I try to remember this now, and sometimes succeed! I wasn’t always aware of this though. I was, and still am occasionally, a massive hectic stress head! For a long while I was often just filling time with the debris of life. I would do anything to avoid feeling bored, and was always flying from one thing to the next like a lunatic. For years, I worried I’d be like the guy in the book Shantaram, who was ‘interested in everything, committed to nothing’.

If it wasn’t festivals and adventure and new experiences or even burying my head in a book, I was always looking for the next thing but rarely appreciating what I had at that moment. I certainly couldn’t easily sit still and just do a simple task without feeling like I should be doing something else, something far more exciting and exotic!

Many times time was spent overdoing it by smoking too many fags and guzzling too much booze – like a line from one of my poems ‘leaving grape bruises on my insides’. Of course I’ve filled my life with plenty of productive stuff too, like writing poems, volunteering, snowboarding… even just some of that good old quality time with friends and family.

And even now that I’ve discovered and committed to this dancing life, which I love but is by nature, hectic, I still have to be careful to keep really living life, rather than simply filling time. I just know it makes you enjoy life more and you are nicer to be around, when you live more mindfully. I try to remember that ‘sometimes doing nothing leads to something’, like someone said in Gunila Heilborn’s piece last year.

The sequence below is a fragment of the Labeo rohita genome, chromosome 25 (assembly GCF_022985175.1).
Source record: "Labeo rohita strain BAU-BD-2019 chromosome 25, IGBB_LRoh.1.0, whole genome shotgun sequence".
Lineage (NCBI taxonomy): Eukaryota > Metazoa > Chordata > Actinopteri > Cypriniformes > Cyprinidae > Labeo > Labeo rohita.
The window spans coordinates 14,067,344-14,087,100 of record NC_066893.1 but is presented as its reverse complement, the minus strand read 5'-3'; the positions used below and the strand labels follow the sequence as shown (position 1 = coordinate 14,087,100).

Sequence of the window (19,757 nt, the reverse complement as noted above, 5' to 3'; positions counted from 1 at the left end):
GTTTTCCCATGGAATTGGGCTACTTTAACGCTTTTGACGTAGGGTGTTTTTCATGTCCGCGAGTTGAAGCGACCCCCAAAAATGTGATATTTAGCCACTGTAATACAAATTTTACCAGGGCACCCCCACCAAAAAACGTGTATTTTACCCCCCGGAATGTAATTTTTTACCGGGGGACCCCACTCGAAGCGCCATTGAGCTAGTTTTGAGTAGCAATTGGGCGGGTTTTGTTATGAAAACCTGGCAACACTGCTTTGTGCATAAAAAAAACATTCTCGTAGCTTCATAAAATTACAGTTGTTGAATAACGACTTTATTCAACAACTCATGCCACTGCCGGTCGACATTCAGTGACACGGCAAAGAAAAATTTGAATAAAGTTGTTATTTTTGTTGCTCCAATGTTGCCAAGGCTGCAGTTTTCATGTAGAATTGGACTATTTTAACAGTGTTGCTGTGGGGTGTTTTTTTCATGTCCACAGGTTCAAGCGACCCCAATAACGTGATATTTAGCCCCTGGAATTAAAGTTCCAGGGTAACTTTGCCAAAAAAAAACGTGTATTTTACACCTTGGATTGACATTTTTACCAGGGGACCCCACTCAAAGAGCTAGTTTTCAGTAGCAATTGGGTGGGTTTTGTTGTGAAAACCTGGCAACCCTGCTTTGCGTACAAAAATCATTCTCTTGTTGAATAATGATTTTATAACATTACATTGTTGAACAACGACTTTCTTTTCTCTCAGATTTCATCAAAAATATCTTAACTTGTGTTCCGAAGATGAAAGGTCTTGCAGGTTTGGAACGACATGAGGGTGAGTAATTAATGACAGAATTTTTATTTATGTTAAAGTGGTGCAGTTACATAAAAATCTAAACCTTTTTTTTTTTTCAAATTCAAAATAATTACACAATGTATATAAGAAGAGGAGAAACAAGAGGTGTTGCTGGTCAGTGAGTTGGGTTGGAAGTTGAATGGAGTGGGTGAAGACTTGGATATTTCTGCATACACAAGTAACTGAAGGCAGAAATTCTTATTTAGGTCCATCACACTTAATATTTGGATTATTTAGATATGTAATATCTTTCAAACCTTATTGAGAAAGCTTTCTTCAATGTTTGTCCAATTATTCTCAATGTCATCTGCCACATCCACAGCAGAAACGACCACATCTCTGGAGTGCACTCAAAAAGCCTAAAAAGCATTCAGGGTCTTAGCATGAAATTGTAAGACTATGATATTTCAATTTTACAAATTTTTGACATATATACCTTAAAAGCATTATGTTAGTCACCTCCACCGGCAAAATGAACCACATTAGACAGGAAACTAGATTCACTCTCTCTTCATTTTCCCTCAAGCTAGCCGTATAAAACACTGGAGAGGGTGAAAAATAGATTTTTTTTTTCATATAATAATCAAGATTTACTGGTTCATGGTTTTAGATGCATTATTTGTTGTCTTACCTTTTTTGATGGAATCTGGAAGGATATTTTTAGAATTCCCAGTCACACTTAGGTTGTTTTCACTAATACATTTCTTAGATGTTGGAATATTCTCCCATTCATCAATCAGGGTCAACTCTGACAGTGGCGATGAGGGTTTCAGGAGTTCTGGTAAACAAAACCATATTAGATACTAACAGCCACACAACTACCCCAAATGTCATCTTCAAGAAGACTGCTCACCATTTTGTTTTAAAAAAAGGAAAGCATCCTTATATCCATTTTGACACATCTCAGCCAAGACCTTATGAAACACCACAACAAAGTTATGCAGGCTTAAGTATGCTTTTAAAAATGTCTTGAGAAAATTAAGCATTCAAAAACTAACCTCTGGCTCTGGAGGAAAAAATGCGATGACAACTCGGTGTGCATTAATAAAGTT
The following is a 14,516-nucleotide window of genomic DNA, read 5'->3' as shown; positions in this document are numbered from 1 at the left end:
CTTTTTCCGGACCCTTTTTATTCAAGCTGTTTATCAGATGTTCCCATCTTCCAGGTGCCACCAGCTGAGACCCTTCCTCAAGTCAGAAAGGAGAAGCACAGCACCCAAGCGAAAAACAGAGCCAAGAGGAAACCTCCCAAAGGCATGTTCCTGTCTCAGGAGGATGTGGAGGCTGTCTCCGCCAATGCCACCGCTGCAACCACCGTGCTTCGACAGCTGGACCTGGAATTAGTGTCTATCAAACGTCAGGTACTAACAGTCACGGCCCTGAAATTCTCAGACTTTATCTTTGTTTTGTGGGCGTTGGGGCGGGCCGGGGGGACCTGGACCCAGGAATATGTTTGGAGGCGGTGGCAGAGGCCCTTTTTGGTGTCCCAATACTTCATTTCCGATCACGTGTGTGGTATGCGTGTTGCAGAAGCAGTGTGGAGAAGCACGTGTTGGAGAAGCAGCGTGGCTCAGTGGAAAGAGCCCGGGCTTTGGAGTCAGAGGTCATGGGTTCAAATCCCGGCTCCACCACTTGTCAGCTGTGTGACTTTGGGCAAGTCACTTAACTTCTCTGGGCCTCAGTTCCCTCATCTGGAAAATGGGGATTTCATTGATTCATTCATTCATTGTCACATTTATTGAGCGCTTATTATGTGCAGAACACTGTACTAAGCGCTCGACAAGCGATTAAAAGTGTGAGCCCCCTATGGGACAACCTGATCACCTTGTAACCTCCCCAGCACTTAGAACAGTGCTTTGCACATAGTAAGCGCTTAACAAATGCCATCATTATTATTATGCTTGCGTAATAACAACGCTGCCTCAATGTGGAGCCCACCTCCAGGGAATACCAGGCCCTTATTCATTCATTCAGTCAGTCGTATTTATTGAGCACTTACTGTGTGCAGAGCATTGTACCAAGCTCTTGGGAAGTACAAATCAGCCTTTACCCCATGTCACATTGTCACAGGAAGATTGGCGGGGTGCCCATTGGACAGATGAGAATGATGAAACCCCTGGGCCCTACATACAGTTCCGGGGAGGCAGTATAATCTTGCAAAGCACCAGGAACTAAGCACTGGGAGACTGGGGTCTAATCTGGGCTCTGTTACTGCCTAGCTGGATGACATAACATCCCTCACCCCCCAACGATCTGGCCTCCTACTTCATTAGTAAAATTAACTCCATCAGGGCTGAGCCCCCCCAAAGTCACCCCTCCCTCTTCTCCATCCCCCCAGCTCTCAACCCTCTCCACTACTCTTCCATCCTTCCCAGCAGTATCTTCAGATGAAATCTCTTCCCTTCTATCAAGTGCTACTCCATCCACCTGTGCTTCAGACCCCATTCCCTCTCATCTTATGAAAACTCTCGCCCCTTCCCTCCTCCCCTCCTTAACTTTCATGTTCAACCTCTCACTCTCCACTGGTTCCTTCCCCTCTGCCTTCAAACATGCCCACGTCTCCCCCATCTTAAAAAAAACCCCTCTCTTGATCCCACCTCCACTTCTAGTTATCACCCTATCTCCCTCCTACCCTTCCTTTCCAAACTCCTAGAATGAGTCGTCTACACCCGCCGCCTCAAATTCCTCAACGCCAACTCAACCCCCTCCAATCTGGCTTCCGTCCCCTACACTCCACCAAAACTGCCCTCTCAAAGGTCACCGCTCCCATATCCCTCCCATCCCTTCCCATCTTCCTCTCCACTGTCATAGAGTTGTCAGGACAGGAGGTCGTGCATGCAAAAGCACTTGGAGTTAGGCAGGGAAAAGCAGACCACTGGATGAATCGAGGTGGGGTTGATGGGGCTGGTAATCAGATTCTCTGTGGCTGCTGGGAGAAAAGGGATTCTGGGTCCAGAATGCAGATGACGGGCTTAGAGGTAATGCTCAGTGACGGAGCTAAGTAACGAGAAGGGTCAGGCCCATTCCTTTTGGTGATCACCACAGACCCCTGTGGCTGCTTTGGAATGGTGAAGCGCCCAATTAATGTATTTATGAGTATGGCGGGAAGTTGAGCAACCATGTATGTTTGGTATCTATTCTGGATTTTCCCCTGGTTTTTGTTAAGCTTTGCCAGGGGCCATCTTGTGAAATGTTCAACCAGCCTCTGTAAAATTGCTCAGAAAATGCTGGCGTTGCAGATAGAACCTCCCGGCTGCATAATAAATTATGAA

We all need time to reflect and let things settle. Some things are so subtle they can’t be said or done or understood in an allotted time frame of one hour. What the hell are we rushing for anyway? I like to live a full life. I do a lot of things, have a lot of interests, and get a lot done, but I also know that my life and happiness can’t be measured by the sheer volume of ‘stuff’ I do. That’s where the phrase ‘quality time’ comes from!

the knitting corner

So for me, taking time out from time in ‘The Last Knit’ was a really liberating experience. I’ve been so busy lately, with auditions and projects and hardly a minute to sit still. Time is a man-made concept really, and with it, has all the flaws of humankind. We only know about time because we can think about it, and we only want more of it because we’re always bloody measuring everything. Even dreading the performance was as a result of this knowledge of time – if I didn’t know how to read a clock, would I give a shit about the seven hours? No. So let it go occasionally…